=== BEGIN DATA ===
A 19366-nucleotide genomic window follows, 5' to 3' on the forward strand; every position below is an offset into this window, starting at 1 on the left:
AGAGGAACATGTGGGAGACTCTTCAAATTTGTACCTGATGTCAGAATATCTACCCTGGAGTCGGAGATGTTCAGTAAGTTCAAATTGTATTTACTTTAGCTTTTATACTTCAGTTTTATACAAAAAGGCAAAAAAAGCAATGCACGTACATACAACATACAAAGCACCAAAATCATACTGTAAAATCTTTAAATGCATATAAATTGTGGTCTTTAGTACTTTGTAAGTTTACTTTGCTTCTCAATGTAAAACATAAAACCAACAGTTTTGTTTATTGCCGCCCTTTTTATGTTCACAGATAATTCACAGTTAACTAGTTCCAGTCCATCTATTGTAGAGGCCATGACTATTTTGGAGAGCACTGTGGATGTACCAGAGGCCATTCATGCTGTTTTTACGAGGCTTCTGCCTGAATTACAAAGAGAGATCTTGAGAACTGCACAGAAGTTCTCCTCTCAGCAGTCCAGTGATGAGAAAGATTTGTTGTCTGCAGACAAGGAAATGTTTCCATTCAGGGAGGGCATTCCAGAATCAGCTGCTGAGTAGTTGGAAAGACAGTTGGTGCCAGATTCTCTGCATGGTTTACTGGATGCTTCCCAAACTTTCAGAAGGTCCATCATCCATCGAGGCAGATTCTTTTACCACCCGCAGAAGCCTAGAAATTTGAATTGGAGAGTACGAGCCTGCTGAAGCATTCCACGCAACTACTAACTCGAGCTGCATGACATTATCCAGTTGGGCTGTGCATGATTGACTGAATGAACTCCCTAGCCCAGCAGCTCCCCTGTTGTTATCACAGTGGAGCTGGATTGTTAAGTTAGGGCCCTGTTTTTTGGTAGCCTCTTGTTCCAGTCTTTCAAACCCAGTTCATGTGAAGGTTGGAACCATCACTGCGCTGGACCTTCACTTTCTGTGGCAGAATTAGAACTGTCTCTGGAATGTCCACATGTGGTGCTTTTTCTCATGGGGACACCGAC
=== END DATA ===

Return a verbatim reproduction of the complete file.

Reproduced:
A 19366-nucleotide genomic window follows, 5' to 3' on the forward strand; every position below is an offset into this window, starting at 1 on the left:
AGAGGAACATGTGGGAGACTCTTCAAATTTGTACCTGATGTCAGAATATCTACCCTGGAGTCGGAGATGTTCAGTAAGTTCAAATTGTATTTACTTTAGCTTTTATACTTCAGTTTTATACAAAAAGGCAAAAAAAGCAATGCACGTACATACAACATACAAAGCACCAAAATCATACTGTAAAATCTTTAAATGCATATAAATTGTGGTCTTTAGTACTTTGTAAGTTTACTTTGCTTCTCAATGTAAAACATAAAACCAACAGTTTTGTTTATTGCCGCCCTTTTTATGTTCACAGATAATTCACAGTTAACTAGTTCCAGTCCATCTATTGTAGAGGCCATGACTATTTTGGAGAGCACTGTGGATGTACCAGAGGCCATTCATGCTGTTTTTACGAGGCTTCTGCCTGAATTACAAAGAGAGATCTTGAGAACTGCACAGAAGTTCTCCTCTCAGCAGTCCAGTGATGAGAAAGATTTGTTGTCTGCAGACAAGGAAATGTTTCCATTCAGGGAGGGCATTCCAGAATCAGCTGCTGAGTAGTTGGAAAGACAGTTGGTGCCAGATTCTCTGCATGGTTTACTGGATGCTTCCCAAACTTTCAGAAGGTCCATCATCCATCGAGGCAGATTCTTTTACCACCCGCAGAAGCCTAGAAATTTGAATTGGAGAGTACGAGCCTGCTGAAGCATTCCACGCAACTACTAACTCGAGCTGCATGACATTATCCAGTTGGGCTGTGCATGATTGACTGAATGAACTCCCTAGCCCAGCAGCTCCCCTGTTGTTATCACAGTGGAGCTGGATTGTTAAGTTAGGGCCCTGTTTTTTGGTAGCCTCTTGTTCCAGTCTTTCAAACCCAGTTCATGTGAAGGTTGGAACCATCACTGCGCTGGACCTTCACTTTCTGTGGCAGAATTAGAACTGTCTCTGGAATGTCCACATGTGGTGCTTTTTCTCATGGGGACACCGAC